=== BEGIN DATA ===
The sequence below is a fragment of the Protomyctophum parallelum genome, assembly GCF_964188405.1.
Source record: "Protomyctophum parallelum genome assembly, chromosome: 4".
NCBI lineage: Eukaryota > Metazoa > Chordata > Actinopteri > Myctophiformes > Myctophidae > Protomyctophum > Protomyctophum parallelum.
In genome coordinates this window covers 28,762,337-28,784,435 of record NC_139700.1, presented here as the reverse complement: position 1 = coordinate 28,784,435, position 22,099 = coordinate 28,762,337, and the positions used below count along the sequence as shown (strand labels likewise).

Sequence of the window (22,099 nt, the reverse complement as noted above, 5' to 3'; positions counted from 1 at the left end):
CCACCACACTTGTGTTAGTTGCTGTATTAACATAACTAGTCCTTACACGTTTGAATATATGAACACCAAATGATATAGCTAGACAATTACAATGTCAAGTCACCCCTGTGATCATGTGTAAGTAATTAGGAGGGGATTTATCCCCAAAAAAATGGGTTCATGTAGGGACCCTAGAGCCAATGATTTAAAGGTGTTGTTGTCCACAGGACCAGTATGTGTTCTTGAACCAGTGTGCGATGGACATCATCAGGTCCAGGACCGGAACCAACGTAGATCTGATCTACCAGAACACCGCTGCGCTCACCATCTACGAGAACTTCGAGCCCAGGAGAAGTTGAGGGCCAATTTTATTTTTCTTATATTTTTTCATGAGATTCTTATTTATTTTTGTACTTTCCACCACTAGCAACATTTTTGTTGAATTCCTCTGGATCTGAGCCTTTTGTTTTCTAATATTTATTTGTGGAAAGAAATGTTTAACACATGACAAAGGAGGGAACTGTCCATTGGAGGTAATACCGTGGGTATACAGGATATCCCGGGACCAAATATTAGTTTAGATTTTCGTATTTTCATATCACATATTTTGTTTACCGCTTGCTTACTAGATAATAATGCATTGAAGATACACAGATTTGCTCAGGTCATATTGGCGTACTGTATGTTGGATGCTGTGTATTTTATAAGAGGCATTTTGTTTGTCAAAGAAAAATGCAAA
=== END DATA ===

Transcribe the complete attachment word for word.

The sequence below is a fragment of the Protomyctophum parallelum genome, assembly GCF_964188405.1.
Source record: "Protomyctophum parallelum genome assembly, chromosome: 4".
NCBI lineage: Eukaryota > Metazoa > Chordata > Actinopteri > Myctophiformes > Myctophidae > Protomyctophum > Protomyctophum parallelum.
In genome coordinates this window covers 28,762,337-28,784,435 of record NC_139700.1, presented here as the reverse complement: position 1 = coordinate 28,784,435, position 22,099 = coordinate 28,762,337, and the positions used below count along the sequence as shown (strand labels likewise).

Sequence of the window (22,099 nt, the reverse complement as noted above, 5' to 3'; positions counted from 1 at the left end):
CCACCACACTTGTGTTAGTTGCTGTATTAACATAACTAGTCCTTACACGTTTGAATATATGAACACCAAATGATATAGCTAGACAATTACAATGTCAAGTCACCCCTGTGATCATGTGTAAGTAATTAGGAGGGGATTTATCCCCAAAAAAATGGGTTCATGTAGGGACCCTAGAGCCAATGATTTAAAGGTGTTGTTGTCCACAGGACCAGTATGTGTTCTTGAACCAGTGTGCGATGGACATCATCAGGTCCAGGACCGGAACCAACGTAGATCTGATCTACCAGAACACCGCTGCGCTCACCATCTACGAGAACTTCGAGCCCAGGAGAAGTTGAGGGCCAATTTTATTTTTCTTATATTTTTTCATGAGATTCTTATTTATTTTTGTACTTTCCACCACTAGCAACATTTTTGTTGAATTCCTCTGGATCTGAGCCTTTTGTTTTCTAATATTTATTTGTGGAAAGAAATGTTTAACACATGACAAAGGAGGGAACTGTCCATTGGAGGTAATACCGTGGGTATACAGGATATCCCGGGACCAAATATTAGTTTAGATTTTCGTATTTTCATATCACATATTTTGTTTACCGCTTGCTTACTAGATAATAATGCATTGAAGATACACAGATTTGCTCAGGTCATATTGGCGTACTGTATGTTGGATGCTGTGTATTTTATAAGAGGCATTTTGTTTGTCAAAGAAAAATGCAAA